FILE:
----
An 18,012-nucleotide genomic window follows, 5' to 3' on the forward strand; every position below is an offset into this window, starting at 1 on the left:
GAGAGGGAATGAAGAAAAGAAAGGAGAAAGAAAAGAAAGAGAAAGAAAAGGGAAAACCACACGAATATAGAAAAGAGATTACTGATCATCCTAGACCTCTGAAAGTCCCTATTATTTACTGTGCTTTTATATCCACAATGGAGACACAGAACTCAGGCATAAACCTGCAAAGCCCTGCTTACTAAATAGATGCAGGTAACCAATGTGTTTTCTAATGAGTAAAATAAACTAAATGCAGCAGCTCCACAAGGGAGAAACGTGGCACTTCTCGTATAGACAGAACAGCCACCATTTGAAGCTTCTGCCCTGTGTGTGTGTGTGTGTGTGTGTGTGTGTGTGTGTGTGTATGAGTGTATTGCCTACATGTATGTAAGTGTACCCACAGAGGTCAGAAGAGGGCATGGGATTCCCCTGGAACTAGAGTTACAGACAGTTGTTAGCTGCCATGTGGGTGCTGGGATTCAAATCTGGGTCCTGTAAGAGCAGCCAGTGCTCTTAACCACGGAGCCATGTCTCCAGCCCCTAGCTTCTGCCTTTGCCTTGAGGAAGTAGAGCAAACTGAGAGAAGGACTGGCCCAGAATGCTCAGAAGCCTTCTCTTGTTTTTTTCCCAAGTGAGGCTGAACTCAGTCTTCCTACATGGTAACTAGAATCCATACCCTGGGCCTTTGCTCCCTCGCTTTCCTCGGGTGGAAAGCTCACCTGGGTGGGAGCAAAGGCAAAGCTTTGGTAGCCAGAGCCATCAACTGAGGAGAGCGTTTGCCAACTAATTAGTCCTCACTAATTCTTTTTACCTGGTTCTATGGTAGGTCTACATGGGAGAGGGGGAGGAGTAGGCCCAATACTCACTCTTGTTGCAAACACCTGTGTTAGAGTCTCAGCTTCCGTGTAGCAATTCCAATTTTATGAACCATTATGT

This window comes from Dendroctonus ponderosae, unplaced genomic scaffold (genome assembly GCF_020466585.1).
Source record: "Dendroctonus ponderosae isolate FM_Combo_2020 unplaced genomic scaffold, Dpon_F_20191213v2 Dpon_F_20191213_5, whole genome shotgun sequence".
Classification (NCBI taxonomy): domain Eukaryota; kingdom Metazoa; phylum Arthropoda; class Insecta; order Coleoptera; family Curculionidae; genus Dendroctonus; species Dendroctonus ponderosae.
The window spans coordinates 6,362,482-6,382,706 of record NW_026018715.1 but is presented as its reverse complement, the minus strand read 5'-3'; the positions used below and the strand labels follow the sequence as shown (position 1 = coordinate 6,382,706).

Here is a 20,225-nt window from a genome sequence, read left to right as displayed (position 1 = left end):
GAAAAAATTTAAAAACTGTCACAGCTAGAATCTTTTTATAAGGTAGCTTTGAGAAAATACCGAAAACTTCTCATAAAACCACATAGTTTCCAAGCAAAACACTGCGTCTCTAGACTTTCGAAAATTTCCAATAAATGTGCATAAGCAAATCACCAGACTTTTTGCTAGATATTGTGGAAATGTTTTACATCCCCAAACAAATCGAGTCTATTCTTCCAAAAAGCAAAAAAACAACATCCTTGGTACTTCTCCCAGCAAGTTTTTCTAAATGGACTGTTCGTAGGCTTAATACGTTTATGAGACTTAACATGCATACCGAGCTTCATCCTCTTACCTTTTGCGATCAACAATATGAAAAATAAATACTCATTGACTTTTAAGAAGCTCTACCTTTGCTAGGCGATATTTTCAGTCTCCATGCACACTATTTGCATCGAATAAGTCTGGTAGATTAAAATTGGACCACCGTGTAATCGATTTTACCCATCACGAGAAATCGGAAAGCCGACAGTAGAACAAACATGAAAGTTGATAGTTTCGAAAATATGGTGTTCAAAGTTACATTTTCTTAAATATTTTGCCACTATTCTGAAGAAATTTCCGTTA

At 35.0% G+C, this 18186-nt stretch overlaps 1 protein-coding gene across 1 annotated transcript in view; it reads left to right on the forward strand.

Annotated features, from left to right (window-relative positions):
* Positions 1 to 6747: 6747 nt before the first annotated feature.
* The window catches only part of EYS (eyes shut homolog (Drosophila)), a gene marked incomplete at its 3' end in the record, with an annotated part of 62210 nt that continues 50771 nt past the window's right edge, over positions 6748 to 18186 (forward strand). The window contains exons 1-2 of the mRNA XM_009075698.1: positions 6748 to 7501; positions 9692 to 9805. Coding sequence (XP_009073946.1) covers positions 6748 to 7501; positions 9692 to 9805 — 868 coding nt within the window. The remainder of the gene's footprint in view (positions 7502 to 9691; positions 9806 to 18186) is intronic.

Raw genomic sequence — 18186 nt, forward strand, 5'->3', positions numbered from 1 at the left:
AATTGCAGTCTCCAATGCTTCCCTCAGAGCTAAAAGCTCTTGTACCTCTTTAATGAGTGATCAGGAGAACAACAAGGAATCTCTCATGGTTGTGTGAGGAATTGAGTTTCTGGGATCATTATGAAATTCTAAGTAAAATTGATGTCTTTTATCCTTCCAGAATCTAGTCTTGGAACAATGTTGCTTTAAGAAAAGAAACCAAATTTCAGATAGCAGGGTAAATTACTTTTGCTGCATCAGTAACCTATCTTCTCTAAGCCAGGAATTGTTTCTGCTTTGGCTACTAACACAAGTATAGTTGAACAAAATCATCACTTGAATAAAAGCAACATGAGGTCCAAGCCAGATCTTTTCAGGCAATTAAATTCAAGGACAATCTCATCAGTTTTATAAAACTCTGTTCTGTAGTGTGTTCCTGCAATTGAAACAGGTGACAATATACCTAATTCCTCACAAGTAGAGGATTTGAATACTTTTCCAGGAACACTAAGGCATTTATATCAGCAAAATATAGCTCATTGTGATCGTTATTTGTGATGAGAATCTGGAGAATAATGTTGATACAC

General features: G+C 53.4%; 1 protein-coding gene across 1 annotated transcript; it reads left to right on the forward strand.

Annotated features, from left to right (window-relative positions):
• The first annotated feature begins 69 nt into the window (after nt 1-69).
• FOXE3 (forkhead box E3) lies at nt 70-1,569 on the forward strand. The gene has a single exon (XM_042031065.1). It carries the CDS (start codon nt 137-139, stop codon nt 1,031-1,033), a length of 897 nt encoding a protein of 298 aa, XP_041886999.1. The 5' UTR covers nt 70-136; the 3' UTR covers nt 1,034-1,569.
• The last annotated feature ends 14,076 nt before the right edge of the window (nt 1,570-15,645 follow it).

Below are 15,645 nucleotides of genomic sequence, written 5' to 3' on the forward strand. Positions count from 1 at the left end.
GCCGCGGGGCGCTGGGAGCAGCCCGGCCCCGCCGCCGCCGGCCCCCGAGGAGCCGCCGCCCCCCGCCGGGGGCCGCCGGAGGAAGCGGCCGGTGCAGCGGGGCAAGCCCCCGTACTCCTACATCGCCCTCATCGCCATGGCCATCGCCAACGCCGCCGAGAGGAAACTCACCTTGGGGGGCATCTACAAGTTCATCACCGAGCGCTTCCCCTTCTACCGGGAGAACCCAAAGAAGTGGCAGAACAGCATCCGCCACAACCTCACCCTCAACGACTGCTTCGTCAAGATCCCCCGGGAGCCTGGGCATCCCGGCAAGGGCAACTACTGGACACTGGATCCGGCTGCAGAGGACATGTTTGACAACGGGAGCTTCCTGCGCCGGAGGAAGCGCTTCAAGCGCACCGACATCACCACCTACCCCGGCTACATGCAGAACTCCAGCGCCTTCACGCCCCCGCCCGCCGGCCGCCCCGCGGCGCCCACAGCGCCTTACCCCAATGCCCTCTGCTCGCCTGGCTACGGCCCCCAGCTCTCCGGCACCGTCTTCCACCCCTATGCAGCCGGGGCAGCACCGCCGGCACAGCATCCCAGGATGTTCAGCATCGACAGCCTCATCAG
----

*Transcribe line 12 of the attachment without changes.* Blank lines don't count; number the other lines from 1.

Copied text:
* The window catches only part of EYS (eyes shut homolog (Drosophila)), a gene marked incomplete at its 3' end in the record, with an annotated part of 62210 nt that continues 50771 nt past the window's right edge, over positions 6748 to 18186 (forward strand). The window contains exons 1-2 of the mRNA XM_009075698.1: positions 6748 to 7501; positions 9692 to 9805. Coding sequence (XP_009073946.1) covers positions 6748 to 7501; positions 9692 to 9805 — 868 coding nt within the window. The remainder of the gene's footprint in view (positions 7502 to 9691; positions 9806 to 18186) is intronic.